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Combat Stress with an Outdoor Workout

By: | Tags: , , , , , , , | Comments: 0 | May 6th, 2020

In the midst of the COVID-19 pandemic, stress is surely running high. We all are adapting to our new day-to-day routines. Whether that involves working on the front lines clad in new PPE gear, working from home while raising and teaching children, or living in isolation, all of these situations involve higher levels of stress.

In addition to the negatives associated with the emotional side of stress, there is also new evidence that stress actually counteracts the benefits of a healthy diet. In short, stress effects the metabolism and causes the body to process healthy meals (low in saturated fat) as unhealthy, spiking levels of inflammation.

What can we do? Well, there are a variety of proven methods to lower stress levels, but each of us are different. The key is to relax in ways that you find meaningful: talking to friends and family, meditating, partaking in your favorite self-care practices and, of course, exercising.

A great way to reduce stress and simultaneously enjoy our springtime weather (today is an excellent example!) is to get outside and exercise.

The below workout involves only bodyweight (no equipment required!) and is considered a Peripheral Heart Action circuit. PHA workouts alternate blood circulation from your upper and lower body, strengthening your heart and reversing negative effects of sitting for long periods of time (for all of you working at home!).

Warm up: 5-10 minutes of cardio. Walk, jog, or alternate between the two around the block once or twice.

Core, balance & flexibility focus – Perform this circuit twice, no rest between each set, 60 second rest between circuits:

  • Forearm plank: Inhale and exhale fully and slowly, pulling in your abs, keeping your legs and back straight.
    Modification: lower down to your knees rather than your toes. All other prompts remain the same.
    Hold for 30 seconds to 1 minute.
  • Single leg balance reach: Stand with your feet shoulder width apart and slowly lift one leg a few inches off the ground. Raise your leg laterally (to the side) to a comfortable height. Hold for 2 seconds, then slowly move the leg back in toward your standing leg.
    Perform 8 repetitions per side.
  • Shoulder taps: go to a “high plank” position – stack hands and elbows below shoulders, legs straight, up on your toes (or on your knees for a modification). Keeping your hips level and your core engaged, slowly reach one hand up and tap the opposite shoulder. Return your palm to the ground just as slowly and controlled.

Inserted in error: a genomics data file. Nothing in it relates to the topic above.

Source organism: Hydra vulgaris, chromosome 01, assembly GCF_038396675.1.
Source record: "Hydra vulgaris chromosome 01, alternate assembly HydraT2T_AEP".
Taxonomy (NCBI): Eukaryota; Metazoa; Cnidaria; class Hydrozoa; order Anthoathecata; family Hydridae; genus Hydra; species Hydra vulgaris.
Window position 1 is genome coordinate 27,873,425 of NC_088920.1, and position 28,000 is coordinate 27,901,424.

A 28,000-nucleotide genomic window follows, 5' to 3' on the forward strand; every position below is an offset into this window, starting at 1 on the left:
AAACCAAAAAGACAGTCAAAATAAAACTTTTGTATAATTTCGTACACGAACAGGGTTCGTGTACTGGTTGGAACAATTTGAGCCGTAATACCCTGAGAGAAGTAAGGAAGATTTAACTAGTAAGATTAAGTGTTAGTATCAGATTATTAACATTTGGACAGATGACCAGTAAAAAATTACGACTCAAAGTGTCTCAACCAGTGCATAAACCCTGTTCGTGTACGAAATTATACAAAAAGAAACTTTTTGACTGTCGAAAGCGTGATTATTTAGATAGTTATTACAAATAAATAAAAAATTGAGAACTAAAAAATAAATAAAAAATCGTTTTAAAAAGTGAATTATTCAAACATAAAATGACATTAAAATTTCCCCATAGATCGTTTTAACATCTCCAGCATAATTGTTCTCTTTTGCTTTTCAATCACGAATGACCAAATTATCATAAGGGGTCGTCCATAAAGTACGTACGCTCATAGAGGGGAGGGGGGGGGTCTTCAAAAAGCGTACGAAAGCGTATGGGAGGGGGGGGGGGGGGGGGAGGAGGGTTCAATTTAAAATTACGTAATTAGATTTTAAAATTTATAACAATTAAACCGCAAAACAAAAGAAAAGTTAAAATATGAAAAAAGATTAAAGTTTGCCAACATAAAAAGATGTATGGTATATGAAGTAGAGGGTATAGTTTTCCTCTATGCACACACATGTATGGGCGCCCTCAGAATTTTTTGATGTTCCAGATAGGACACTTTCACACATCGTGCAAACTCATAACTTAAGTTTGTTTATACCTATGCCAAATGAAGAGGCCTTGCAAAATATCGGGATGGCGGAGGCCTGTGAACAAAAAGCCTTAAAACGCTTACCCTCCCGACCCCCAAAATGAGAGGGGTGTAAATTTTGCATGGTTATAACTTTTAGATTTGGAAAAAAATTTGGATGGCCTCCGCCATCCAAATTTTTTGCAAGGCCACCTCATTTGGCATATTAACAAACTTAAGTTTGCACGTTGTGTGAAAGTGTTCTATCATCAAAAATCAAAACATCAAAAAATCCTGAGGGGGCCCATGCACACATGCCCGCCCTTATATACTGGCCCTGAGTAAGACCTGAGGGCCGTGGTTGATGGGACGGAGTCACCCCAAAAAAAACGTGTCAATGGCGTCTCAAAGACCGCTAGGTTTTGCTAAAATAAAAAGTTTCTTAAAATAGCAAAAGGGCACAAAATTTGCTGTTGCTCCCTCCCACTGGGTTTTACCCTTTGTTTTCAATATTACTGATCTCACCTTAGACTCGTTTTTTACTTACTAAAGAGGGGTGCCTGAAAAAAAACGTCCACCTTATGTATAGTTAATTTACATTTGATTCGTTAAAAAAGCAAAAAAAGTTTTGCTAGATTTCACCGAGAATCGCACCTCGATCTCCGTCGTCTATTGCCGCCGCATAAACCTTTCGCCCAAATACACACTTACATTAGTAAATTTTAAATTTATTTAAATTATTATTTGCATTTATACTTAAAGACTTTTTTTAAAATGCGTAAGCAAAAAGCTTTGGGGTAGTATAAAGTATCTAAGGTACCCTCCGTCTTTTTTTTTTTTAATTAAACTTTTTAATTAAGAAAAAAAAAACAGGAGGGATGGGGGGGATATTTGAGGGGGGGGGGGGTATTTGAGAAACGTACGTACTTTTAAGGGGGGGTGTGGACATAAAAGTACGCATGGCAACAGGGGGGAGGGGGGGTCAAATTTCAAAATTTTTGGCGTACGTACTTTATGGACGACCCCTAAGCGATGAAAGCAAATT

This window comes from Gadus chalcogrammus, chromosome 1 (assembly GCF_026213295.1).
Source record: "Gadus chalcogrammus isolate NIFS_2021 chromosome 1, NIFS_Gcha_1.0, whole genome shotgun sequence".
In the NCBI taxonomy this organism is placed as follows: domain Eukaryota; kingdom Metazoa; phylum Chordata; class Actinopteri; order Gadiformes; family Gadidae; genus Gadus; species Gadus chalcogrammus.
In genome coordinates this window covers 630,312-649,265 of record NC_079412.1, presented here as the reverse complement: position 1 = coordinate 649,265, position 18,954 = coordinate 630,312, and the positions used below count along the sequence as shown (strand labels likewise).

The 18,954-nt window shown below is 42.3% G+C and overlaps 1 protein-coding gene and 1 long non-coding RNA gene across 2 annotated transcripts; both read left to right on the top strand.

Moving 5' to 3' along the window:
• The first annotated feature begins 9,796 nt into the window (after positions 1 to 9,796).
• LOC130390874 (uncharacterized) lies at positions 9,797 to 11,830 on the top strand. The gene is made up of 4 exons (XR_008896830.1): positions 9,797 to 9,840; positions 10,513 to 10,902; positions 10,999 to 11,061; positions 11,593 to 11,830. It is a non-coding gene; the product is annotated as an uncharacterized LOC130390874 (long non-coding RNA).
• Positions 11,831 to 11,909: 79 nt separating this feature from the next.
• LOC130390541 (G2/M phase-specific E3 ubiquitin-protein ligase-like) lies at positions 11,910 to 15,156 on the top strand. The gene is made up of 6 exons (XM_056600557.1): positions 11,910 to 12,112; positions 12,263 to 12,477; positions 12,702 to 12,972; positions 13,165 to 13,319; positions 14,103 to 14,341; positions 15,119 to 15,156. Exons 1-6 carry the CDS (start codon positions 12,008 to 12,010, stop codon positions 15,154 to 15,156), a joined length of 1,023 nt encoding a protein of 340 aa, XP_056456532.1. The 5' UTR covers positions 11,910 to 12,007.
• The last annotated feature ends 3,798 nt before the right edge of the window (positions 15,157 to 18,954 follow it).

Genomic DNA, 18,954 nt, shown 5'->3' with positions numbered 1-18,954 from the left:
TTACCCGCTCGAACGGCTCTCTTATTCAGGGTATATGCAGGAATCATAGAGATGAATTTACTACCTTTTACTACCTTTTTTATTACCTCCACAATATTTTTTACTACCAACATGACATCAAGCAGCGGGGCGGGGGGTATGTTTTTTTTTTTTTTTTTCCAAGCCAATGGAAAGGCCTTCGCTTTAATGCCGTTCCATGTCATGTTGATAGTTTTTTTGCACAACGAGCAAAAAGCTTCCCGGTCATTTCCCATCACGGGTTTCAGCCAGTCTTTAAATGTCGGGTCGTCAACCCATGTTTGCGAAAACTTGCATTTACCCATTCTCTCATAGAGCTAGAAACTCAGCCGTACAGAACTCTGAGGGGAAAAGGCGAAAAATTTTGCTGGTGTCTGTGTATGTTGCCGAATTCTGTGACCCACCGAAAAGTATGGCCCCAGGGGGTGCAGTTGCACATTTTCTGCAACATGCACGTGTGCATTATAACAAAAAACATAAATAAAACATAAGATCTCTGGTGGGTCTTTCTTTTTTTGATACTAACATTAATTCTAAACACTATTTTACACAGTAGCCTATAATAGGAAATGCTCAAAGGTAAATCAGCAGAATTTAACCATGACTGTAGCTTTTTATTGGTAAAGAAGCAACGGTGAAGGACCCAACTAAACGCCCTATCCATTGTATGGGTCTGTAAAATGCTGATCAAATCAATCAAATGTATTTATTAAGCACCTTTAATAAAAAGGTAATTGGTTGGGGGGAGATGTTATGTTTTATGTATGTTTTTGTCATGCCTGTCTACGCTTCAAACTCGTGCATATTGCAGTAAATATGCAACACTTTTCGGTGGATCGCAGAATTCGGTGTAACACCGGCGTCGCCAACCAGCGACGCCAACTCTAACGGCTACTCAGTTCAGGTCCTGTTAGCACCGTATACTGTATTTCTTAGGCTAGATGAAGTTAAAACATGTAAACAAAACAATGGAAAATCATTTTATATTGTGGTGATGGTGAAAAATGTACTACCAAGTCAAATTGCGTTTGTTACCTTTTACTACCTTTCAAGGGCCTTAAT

Perform 10 repetitions, alternating sides.

Strength and resistance – perform this circuit three times with minimal rest between sets, 60 seconds of rest between circuits:

  • Squats: Stand with feet slightly wider than shoulder width. Begin to squat down as if you are about to sit in a chair. Knee tracks over the 2nd & 3rd toe, back and upper body remain upright, gaze is forward. Lower down until quads are just above parallel to the ground. Pause at the bottom, then slowly return to standing. Perform 10-12 reps.
  • Push ups: Keep wrists and elbows directly in line below shoulders, palms flat on the ground. Core is engaged, back and legs are straight. To modify, keep your knees on the ground. Slowly lower your chest to the ground while not letting your elbows move too far away from your ribs. Lower down until you are a few inches from the ground then slowly push back up to the starting position.
    Perform 8-10 reps.
  • Squat jumps or jumping jacks: For a squat jump, repeat the above squat instructions, only instead of slowly returning to standing, spring out of your squat position into a jump (as high as you can!). Jumping jacks are an alternative.
    Perform 8-10 squat jumps or 20 jumping jacks.
  • Tricep dips: Locate secure bench or chair, then sit with your legs extended straight out in front of you and your back to the bench or chair. Place your hands shoulder width apart, palms down, on the bench. Your arms should be slightly bent, fingers facing forward. Straighten your arms to raise your body off the ground, pausing at the top with only a slight elbow bend, feeling your triceps activate. Slowly lower your body nearly down to the ground, elbows at a 90-degree angle, then press again to top.
    Perform 8-10 reps.
  • Step ups: Using the same bench, chair or a even something slightly higher, step one foot up, activating leg muscles to bring your other foot up onto the bench. Instead of standing with both feet on the bench, continue lifting your foot until your knee is bent at a 90-degree angle. Hold this position for 3-5 seconds, then slowly step both feet down off the bench.
    Perform 10 reps each leg.

Cool down by walking briskly around the block for 5-10 minutes. Slowly stretch upper and lower body.

By getting some fresh air, taking in the sights and sounds of nature and moving our bodies, we will naturally feel less stressed. Make a point to exercise moderately for 150 minutes per week, including some outdoor options!

Best of health,

Dr. Chad M. Hoffman Green Bay Chiropractor Lifestyle Chiropractic
Dr Chad M Hoffman
Lifestyle Chiropractic

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